Innovative Solar-powered Audio Player Bringing the Bible to Remote Villages
COLORADO SPRINGS, Colo. , June 16, 2014 /Christian Newswire
/ -- As millions gather around the globe -- in person or via television -- to watch the FIFA World Cup in Brazil this summer, Reach Beyond (www.reachbeyond.org
) is using pint-size, solar-powered technology to spread the gospel to some of the most remote places along the country's Amazon River.
Photo: Though Aurélio lacks electricity in his remote village in Brazil's Amazon Basin, he is able to study God's word through the solar-powered Player of Hope made available by Reach Beyond.
The handheld, MP3-like audio players, named "Players of Hope" and made available by Reach Beyond (formerly HCJB Global), are preloaded with some 1,500 hours of programming -- the Bible, teaching programs, Christian music and children's stories. National missionaries distribute the players to individuals in riverside villages in the Amazon Basin. Every few months the chips in the players are swapped to provide new content.
"Aurélio is very happy to be able to hear great teaching from the word," said Cassio Fereira de Souza, who, along with his wife, Mariana, serve as missionaries with Services of Evangelism and Assistance to the River People of the Amazon (SEARA). Aurélio lives in a remote community and enjoys studying the Bible, but his health prevents him from attending church. "He liked the Bible studies very much. He also liked the fact that the Player of Hope has a solar panel, because he doesn't have access to electricity."
SEARA runs a "floating seminary," ministering to many riverside communities in Brazil's northwestern Amazon region. However, this is challenging work in an area where remote communities are only accessible by boat. And since so many people in the jungle can't read or write, oral culture is predominant.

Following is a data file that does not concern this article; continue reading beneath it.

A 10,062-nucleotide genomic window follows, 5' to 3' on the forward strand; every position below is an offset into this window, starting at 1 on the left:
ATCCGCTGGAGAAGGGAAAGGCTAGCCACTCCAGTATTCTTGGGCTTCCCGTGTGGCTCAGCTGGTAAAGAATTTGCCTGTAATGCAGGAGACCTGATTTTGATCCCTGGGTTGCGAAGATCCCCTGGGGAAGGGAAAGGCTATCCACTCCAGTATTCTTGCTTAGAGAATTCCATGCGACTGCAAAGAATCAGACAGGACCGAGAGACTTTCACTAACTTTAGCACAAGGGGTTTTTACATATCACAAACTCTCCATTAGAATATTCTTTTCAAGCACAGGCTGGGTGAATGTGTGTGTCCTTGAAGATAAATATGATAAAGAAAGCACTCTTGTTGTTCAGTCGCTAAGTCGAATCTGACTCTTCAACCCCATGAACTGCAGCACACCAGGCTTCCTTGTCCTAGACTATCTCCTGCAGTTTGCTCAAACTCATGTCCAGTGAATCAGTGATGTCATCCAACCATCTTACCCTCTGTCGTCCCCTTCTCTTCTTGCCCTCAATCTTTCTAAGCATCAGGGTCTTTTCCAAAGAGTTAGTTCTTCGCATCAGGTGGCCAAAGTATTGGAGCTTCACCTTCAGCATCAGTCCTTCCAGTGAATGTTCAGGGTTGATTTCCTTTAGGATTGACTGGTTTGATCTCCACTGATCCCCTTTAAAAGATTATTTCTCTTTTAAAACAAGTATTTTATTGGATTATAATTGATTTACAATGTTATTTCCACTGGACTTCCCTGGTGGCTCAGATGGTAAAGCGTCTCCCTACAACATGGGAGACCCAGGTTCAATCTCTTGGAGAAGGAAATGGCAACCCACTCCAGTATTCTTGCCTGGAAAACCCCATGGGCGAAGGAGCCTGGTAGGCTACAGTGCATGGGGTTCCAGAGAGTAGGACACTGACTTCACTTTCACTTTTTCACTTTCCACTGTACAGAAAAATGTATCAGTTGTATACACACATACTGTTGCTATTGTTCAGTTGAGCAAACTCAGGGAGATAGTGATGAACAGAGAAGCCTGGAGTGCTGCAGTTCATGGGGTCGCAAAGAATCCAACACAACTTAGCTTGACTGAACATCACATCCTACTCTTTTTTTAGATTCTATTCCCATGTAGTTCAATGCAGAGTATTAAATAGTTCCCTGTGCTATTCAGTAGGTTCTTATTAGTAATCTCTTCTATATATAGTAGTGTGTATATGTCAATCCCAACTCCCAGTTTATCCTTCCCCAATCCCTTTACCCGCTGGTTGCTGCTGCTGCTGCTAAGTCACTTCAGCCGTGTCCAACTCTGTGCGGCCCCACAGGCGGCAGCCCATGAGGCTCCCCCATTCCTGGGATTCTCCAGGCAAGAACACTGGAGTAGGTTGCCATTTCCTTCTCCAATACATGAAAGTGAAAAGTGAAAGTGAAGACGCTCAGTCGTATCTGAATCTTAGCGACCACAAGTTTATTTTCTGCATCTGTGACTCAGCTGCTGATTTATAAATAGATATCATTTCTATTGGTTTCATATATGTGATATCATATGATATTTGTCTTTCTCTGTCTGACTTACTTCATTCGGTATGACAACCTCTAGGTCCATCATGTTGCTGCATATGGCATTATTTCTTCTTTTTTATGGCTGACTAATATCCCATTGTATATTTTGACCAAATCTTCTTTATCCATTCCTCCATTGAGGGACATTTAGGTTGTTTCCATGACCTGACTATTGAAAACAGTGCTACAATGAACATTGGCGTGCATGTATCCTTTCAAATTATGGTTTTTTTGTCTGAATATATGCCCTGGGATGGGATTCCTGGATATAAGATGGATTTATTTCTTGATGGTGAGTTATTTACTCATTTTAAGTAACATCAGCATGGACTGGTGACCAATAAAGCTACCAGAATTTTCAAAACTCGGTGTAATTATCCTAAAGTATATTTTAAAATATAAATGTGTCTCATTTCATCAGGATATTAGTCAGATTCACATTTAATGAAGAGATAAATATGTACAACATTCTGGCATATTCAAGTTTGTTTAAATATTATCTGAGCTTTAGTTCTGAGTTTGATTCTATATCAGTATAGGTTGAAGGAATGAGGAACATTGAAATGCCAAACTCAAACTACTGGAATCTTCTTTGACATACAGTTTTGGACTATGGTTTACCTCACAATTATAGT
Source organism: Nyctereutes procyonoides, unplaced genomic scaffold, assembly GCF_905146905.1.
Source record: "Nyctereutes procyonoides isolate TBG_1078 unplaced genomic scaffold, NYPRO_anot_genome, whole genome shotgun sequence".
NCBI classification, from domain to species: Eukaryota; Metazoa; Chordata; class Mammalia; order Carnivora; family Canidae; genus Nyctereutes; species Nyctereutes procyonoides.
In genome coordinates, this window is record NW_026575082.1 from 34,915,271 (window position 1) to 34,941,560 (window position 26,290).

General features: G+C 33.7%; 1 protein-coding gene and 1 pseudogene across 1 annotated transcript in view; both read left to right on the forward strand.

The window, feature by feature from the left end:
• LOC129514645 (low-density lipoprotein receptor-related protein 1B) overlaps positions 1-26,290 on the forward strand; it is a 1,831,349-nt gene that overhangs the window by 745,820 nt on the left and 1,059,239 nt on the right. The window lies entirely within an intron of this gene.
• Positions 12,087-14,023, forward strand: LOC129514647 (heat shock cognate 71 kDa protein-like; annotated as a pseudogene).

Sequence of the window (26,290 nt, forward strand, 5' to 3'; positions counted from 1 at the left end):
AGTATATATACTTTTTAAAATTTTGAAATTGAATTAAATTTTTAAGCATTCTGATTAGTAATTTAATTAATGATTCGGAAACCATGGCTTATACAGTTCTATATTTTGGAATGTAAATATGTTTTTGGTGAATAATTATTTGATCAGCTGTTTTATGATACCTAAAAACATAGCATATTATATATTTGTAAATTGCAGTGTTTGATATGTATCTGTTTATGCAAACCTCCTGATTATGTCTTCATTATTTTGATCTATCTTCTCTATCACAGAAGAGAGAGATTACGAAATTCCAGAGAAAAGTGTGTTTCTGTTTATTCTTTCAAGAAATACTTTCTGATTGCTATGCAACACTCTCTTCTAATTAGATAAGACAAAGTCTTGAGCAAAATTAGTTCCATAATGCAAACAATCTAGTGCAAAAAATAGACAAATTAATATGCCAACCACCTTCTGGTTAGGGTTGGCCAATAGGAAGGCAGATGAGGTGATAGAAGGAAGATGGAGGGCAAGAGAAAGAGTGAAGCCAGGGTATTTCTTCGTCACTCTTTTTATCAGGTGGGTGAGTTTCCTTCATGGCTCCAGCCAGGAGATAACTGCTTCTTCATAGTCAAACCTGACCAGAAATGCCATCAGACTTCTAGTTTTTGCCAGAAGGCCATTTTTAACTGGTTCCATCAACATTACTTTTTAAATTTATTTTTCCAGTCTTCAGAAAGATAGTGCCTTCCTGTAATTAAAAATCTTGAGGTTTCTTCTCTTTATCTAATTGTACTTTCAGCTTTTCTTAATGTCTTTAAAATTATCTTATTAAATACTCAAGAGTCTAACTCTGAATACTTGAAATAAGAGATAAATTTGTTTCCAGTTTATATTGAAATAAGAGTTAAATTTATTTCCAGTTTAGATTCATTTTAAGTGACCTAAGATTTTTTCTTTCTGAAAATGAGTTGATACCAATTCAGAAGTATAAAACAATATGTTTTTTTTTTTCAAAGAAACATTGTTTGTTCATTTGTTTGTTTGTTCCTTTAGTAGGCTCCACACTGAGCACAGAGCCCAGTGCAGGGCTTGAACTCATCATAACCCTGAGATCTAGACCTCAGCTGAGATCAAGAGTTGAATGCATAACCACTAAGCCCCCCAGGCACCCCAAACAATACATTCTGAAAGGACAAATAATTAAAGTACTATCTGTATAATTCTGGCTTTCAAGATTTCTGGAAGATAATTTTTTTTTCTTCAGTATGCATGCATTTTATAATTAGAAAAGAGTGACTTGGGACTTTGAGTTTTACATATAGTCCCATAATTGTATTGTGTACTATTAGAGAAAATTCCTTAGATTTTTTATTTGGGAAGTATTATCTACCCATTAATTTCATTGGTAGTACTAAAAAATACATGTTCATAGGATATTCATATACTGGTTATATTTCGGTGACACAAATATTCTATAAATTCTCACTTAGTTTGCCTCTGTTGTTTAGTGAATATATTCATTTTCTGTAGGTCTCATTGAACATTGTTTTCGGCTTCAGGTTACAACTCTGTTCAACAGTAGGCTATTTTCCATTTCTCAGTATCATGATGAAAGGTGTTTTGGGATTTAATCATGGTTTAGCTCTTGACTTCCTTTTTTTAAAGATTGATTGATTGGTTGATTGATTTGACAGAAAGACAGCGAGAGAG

The decision to use Players of Hope, purchased with funds from Reach Beyond donors, was born out of a vision shared by SEARA and Reach Beyond after attempts to obtain a license for an FM Christian radio station in the area were unsuccessful. Also, missionaries only had time to provide Bible teaching once or twice a month.
"With the players, Brazilians are being fed and witnessed to on a regular basis," said Matt Parker of Reach Beyond, whose parents founded SEARA.
Parker is working with SEARA missionaries to develop three new streams of programming: for non-Christians, for new believers and for teenagers. Evangelistic programs will offer a beginner's walk through the Bible, while programs for new Christians will go through the Bible in more depth. The package for teenagers will incorporate music, dramas and modern-day stories to tackle topics that teenagers may struggle with, such as abuse, drinking and drug use.
While Parker will continue to support the ministry in Brazil, his vision is for it to be managed by SEARA, with more programs produced by national missionaries on the ground.
"In the future, it will be run by SEARA," he said. "They'll take ownership of the project, and they'll be producing their programs."
On his last trip to Brazil, Parker led a training session with missionaries on producing programs for Players of Hope. On his next trip, a team of missionaries headed by Brazilian Marcelo Davino will begin producing programs in Portuguese.
Staff members at the Reach Beyond-Brazil office in Curitiba are also in the process of transitioning from shortwave radio to the more cost-effective audio players.
"I just see the Players of Hope ministry expanding," said Parker. "I see it as an extremely useful tool."
For 82 years the passion of Reach Beyond (formerly HCJB Global) (www.reachbeyond.org) has been to make disciples of Christ. Using mass media, healthcare and education and working with partners around the world, Reach Beyond has ministries in more than 100 countries. The gospel is aired in more than 120 languages and dialects. Thousands of healthcare patients are meeting Jesus. Local believers are being trained as missionaries, pastors, broadcasters and healthcare providers.